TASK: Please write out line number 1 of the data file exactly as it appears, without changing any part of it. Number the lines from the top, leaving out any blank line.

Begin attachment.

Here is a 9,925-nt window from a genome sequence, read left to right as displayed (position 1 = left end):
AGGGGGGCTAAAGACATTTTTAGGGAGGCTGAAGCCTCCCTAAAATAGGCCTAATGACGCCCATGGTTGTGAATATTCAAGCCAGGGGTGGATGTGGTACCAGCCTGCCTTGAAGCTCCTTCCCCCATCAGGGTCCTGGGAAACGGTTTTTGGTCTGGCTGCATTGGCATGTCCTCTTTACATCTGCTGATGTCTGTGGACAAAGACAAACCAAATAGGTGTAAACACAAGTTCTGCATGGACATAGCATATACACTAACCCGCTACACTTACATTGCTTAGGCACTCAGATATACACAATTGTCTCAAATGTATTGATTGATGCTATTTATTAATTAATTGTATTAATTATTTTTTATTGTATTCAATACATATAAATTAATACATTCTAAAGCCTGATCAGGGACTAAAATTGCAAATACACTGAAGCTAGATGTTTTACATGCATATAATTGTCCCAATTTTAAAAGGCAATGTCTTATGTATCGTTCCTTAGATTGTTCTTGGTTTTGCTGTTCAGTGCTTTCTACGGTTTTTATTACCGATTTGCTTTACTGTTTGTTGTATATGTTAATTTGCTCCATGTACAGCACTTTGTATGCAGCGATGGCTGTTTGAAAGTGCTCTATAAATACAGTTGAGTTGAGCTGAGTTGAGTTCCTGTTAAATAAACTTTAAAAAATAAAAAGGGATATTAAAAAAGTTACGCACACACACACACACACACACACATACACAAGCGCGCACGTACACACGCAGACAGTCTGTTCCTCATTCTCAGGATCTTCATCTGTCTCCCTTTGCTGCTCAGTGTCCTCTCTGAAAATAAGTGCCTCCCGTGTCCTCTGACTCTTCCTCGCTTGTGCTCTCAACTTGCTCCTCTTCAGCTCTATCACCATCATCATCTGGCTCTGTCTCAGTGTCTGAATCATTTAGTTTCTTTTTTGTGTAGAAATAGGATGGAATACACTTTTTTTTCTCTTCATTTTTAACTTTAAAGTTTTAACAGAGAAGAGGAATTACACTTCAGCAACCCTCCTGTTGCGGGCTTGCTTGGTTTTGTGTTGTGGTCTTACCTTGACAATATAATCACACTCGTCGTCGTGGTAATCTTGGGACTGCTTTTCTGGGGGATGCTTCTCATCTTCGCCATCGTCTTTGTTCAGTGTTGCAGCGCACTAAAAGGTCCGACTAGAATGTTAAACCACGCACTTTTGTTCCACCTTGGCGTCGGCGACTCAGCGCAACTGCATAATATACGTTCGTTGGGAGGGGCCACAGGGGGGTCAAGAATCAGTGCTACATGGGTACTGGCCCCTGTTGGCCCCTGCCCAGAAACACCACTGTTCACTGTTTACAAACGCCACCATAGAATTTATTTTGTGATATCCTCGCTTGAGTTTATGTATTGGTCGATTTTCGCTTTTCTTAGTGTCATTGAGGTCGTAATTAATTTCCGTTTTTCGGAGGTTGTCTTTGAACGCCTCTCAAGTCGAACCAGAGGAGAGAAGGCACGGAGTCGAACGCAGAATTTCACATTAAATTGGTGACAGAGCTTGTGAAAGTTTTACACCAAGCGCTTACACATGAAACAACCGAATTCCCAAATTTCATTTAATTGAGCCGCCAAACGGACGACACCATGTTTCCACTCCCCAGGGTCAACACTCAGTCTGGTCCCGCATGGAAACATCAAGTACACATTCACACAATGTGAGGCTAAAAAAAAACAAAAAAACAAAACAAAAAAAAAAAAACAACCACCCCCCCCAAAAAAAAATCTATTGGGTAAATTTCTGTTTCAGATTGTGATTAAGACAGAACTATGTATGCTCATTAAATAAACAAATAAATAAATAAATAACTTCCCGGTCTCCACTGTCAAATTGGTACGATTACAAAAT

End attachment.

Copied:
Here is a 9,925-nt window from a genome sequence, read left to right as displayed (position 1 = left end):